On the roof, it’s really a great view. I could see water towers for all of the suburbs and could pick out some other landmarks around me. From the Financial Center roof, the state capitol looks absolutely huge sitting on the hill. Going to the edge of the roof and climbing the ladder to stand on the ledge actually wasn’t the worst part. The worst part, at least for me, was trusting the harness and leaning backward. My survival instinct is probably a little too strong because even though I knew I was safe, it was hard for me to lean back and put all of my weight on the harness. The trooper handling my line warned me when he was about to throw the rest of my rope over the side of the building, because when you’re throwing hundreds and hundreds of feet of rappelling rope overboard, the weight of it starts tugging on you and you can feel it.
Once you’ve leaned back and your rope is down the side of the building, it’s all pretty easy after that. One thing they emphasized repeatedly is that your physical strength has nothing to do with your rappelling abilities. Just lean back, pull the lever so slightly, and go. My nerves did give me some trouble starting out that I forgot I’d have to feed some of the rope through the equipment manually due to the weight of the rope starting out (but as the rope weight gets less and less as you rappel, you’ll go faster and faster even though you’re pulling the lever the same). After I remembered this, I was off and rappelling.
There was one tricky spot at the top to traverse. It’s concrete around the top of the building under the ledge, perhaps 4 feet tall or so, and then concrete pillars with windows about 4 feet wide in between. Once you passed the concrete under the ledge, you had to swing into the little window cubbie under the ledge and between the pillars, which was pretty unsettling since you feel like you’re freefalling because your feet aren’t touching anything. You have to remember to keep your butt lower than your feet, then push off, to maintain control. I apparently banged my ankle on the ledge during this, but didn’t realize it until later that night when I noticed some bruising and swelling. After a day of hobbling around, everything was back to normal.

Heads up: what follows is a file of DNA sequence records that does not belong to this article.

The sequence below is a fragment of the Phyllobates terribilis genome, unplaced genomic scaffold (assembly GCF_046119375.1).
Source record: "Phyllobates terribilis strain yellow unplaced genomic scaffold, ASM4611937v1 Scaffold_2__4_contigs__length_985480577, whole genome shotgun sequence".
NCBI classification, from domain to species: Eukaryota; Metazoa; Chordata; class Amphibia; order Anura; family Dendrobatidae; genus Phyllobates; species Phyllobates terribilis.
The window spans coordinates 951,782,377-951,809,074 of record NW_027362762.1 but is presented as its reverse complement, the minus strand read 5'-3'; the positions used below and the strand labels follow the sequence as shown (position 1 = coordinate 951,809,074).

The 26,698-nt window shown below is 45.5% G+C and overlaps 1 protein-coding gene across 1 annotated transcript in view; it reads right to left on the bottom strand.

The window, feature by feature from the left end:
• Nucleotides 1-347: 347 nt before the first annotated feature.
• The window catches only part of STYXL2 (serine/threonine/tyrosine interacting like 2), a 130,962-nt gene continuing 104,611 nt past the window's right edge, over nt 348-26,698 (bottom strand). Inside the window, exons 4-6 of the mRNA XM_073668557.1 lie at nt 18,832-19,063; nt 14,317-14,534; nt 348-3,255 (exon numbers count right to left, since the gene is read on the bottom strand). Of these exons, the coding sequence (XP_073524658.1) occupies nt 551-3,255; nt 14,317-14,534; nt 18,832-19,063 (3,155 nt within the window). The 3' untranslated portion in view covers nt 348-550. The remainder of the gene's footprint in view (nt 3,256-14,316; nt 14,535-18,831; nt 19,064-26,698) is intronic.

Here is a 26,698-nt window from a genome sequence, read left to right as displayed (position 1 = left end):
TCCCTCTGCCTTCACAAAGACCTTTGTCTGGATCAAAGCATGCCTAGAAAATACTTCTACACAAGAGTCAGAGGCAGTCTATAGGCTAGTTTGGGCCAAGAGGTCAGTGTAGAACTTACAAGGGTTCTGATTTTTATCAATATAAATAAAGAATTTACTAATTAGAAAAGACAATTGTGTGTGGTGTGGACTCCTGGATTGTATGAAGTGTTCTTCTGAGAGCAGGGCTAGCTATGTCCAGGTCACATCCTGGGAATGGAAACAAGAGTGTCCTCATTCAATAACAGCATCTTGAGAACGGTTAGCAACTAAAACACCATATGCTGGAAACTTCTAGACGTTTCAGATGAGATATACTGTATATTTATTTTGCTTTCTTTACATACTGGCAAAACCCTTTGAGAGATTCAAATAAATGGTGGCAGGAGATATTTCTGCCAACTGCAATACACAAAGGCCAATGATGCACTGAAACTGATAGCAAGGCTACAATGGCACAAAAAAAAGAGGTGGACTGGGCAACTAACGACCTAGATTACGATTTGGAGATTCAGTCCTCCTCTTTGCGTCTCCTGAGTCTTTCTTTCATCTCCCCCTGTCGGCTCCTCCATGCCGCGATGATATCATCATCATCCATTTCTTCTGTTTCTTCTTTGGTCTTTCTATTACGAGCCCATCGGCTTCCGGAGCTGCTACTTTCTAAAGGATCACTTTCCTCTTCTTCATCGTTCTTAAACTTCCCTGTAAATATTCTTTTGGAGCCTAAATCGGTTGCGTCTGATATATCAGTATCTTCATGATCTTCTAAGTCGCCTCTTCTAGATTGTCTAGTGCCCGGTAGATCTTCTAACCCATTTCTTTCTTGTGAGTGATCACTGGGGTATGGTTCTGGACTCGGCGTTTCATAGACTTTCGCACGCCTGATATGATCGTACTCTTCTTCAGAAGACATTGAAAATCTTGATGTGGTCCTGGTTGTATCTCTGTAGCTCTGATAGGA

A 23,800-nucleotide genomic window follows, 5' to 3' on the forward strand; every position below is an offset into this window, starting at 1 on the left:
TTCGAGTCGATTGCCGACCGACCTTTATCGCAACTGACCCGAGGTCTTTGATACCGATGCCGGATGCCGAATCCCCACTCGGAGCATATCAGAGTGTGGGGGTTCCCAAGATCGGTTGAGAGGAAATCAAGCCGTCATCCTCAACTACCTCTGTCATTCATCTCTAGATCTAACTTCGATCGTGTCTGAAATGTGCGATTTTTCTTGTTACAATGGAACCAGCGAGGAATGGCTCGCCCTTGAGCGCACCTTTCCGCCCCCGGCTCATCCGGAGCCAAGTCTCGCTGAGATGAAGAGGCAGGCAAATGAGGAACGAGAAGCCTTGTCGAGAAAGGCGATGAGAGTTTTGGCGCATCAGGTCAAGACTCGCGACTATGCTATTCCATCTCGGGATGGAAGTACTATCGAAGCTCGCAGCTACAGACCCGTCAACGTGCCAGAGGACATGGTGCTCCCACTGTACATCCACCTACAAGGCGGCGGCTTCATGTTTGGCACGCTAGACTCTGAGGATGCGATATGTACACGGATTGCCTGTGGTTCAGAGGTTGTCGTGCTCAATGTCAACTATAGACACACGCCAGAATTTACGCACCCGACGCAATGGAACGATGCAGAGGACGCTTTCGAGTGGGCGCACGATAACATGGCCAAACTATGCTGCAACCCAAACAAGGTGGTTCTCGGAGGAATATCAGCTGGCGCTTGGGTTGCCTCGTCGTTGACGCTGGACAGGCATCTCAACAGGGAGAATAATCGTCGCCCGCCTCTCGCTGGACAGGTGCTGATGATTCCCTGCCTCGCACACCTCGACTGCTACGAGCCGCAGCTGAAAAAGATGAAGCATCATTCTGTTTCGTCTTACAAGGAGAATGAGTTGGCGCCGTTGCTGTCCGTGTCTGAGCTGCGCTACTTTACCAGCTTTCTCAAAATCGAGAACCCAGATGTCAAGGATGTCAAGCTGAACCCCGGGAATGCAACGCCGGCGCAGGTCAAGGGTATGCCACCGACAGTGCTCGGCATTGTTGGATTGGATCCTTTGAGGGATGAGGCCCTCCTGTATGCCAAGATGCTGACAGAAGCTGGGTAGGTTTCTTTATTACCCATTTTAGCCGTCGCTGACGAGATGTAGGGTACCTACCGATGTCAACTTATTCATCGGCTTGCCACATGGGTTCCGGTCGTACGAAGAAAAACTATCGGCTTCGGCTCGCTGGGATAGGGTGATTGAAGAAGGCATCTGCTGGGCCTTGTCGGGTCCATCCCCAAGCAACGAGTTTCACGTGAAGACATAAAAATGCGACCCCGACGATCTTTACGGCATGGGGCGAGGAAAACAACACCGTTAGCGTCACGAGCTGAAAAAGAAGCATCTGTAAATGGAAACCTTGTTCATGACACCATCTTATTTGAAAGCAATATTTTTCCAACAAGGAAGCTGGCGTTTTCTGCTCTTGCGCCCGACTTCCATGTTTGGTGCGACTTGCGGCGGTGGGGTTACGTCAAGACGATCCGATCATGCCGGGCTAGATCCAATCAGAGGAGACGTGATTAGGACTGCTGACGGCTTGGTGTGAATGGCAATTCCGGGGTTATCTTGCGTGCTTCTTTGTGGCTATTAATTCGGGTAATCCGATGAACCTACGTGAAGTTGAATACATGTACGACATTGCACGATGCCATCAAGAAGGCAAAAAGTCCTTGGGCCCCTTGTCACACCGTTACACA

Starting at the top, the reflection in the windows is blue skies. Things got inexplicably weird as I went lower and the blue skies were replaced with the reflections of the Hub Tower across the street. All of a sudden I felt really high up once I saw the building’s reflection, and I cannot explain this. It wasn’t a scary thing, just weird.
It took less than 5 minutes for me to rappel the Financial Center from top to bottom by my friends’ and co-workers’ estimates. I was pretty focused on getting back down on the ground, and I wished that I had taken some breaks on my way down to admire the view around me. We were rappelling kitty-corner from the Younkers fire, so we had a great view of the scene on the way down.
Overall, going Over the Edge for Special Olympics of Iowa was an awesome experience that I was able to participate in that not many people do. Together, participants raised more than $106,000 that will benefit more than 11,000 Special Olympics athletes across Iowa. If you have the same item on your bucket list as I did, I’d definitely suggest considering this event next year.